Tuesday, January 6, 2015

YOCHK'O SEFFER NEFFESH MUSIC – Délire (LP1-1976) and Ima (LP2-1976)




Label: Moshé-Naïm – MN 12 008
Format: Vinyl, LP, Album / Country: France / Released: 1976
Style: Free Jazz, Abstract
Recorded at Studio Aquarius (Genève) from 22 to 27 March 1976.
Artwork By [Maquette] – MN Studio (A. Appere)
Composed By – Yochk'o Seffer
Engineer – Roger Delongeas
Photography By – Michel Adda

A1 - Heart . . . . . 6:30
A2 - Jonetsu (For Judith) . . . . . 5:53
A3 - Orkana . . . . . 6:25
B1 - Estreledzia (For Winni) . . . . . 2:40
B2 - Délire . . . . . 13:20
B3 - Ima . . . . . . . . . . 4:02

Yochk'o Seffer – soprano sax, saxophone [soprano B Flat], tenor saxophone, vocals,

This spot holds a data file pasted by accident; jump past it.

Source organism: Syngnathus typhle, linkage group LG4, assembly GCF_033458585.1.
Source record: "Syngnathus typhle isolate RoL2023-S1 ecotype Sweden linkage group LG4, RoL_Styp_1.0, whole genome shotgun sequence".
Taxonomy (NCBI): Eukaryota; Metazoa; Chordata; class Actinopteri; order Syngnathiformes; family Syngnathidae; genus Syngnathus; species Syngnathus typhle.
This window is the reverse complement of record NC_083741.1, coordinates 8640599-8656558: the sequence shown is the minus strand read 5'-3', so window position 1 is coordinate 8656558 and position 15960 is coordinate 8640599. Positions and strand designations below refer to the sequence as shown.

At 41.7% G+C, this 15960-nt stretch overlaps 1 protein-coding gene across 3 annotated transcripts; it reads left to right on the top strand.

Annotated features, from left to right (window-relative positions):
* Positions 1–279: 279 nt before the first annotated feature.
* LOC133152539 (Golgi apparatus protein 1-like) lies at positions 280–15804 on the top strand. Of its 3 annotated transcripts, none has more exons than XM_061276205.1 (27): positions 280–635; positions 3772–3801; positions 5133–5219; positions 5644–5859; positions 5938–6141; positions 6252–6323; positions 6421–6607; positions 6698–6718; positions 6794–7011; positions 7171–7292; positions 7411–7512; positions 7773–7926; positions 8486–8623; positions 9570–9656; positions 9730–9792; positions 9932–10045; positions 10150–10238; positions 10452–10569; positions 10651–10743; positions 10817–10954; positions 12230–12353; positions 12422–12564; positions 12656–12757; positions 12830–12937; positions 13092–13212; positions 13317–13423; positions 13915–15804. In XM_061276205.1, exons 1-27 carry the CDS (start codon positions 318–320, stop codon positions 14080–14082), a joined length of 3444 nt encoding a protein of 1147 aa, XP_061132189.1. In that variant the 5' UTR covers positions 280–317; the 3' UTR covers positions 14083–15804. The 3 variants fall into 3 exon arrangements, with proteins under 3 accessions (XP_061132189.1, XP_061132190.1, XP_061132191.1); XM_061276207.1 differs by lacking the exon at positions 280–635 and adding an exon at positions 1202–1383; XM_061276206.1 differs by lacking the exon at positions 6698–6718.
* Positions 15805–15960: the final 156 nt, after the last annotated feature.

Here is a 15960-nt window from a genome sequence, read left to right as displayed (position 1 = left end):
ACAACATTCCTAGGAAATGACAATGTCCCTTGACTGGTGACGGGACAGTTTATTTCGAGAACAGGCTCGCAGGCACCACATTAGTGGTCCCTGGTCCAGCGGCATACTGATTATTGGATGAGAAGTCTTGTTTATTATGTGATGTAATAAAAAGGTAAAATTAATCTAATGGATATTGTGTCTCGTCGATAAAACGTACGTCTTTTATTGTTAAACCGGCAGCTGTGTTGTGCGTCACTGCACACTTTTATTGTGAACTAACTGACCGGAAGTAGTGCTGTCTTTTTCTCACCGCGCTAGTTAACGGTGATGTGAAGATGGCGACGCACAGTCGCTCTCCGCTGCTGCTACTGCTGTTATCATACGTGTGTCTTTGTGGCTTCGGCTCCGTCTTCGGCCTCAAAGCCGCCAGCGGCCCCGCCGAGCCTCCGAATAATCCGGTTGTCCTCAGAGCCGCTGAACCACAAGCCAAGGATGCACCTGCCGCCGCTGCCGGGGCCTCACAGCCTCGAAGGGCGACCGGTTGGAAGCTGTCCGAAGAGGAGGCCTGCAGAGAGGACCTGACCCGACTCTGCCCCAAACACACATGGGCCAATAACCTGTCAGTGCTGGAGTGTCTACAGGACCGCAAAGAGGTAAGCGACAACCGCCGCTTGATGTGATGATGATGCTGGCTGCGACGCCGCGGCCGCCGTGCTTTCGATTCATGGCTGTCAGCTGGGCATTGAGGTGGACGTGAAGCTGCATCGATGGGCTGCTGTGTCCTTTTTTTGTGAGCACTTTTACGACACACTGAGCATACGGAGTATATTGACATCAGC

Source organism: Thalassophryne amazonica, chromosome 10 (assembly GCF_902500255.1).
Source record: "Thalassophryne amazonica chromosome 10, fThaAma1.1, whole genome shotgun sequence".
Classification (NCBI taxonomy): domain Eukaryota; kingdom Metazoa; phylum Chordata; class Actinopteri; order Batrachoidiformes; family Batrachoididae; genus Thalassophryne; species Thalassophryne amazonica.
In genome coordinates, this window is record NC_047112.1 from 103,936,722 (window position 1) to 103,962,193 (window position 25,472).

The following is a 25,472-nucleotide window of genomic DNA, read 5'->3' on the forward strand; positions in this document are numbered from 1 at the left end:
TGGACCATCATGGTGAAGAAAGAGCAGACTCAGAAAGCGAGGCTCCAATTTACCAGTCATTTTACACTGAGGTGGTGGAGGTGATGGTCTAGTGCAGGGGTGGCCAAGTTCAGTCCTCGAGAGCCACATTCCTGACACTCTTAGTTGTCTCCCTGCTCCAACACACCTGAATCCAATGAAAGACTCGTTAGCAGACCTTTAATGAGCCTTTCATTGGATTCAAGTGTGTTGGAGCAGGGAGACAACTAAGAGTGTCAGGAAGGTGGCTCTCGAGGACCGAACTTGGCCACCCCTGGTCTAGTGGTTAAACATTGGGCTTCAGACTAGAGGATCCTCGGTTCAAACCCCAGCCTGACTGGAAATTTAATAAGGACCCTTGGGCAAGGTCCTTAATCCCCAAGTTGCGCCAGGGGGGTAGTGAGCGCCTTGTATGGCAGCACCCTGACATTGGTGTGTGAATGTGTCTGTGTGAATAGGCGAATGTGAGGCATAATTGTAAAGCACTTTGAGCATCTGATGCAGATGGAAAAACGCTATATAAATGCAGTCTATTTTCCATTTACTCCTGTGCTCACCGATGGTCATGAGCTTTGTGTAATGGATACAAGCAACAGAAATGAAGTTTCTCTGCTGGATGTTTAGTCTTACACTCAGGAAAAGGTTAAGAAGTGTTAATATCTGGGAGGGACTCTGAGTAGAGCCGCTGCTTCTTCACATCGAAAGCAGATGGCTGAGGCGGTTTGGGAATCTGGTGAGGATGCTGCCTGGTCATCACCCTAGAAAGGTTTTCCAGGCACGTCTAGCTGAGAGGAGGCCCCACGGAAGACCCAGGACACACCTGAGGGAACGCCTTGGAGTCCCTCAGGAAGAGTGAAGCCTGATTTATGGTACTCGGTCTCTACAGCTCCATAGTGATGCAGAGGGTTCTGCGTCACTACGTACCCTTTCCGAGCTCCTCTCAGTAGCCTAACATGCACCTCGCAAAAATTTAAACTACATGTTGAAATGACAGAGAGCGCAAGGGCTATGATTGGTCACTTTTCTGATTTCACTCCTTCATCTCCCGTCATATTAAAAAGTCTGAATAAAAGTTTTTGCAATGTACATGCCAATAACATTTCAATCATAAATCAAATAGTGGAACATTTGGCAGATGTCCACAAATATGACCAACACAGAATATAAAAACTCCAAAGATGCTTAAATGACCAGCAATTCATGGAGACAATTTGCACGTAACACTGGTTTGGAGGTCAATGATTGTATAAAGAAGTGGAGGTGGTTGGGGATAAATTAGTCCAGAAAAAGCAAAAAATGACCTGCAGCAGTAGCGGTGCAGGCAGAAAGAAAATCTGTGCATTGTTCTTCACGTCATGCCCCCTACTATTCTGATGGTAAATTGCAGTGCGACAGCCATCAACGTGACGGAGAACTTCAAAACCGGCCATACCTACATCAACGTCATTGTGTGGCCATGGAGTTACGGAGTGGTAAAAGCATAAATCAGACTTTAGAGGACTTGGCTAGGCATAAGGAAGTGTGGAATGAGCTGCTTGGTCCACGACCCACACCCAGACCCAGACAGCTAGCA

bass clarinet, piano, synthesizer [Mini Moog & Arp Odc-solo], kamuka*
Jean-My Truong – drums, percussion
Claudine Lasserre – cello
Françoise Douchet – viola
Michèle Margand – violin [1st]
Marie-Françoise Viaud – violin [2nd]
Quatuor Margand – ensemble [string quartet]:
(Michèle Margand, Anne Méhat, Françoise Douchet and Claudine Lasserre)

* The 'Kamuka' is an instrument designed and built by Yoshk'o Seffer.



Although Delire was not Hungarian-born Parisian multi-instrumentalist Yochk'o Seffer's first solo album, it was nonetheless the first from his project Neffesh Music (music of the soul), consisting of him as the composer and the instrumentalist along with a revolving cast of other musicians. On this album he's backed by fellow Zao cohort Jean-My Truong on drums as well as a string quartet led by Michele Margand, who also were members of Zao at the time when this album was recorded (March 1976). All other instruments are played by Yochk'o.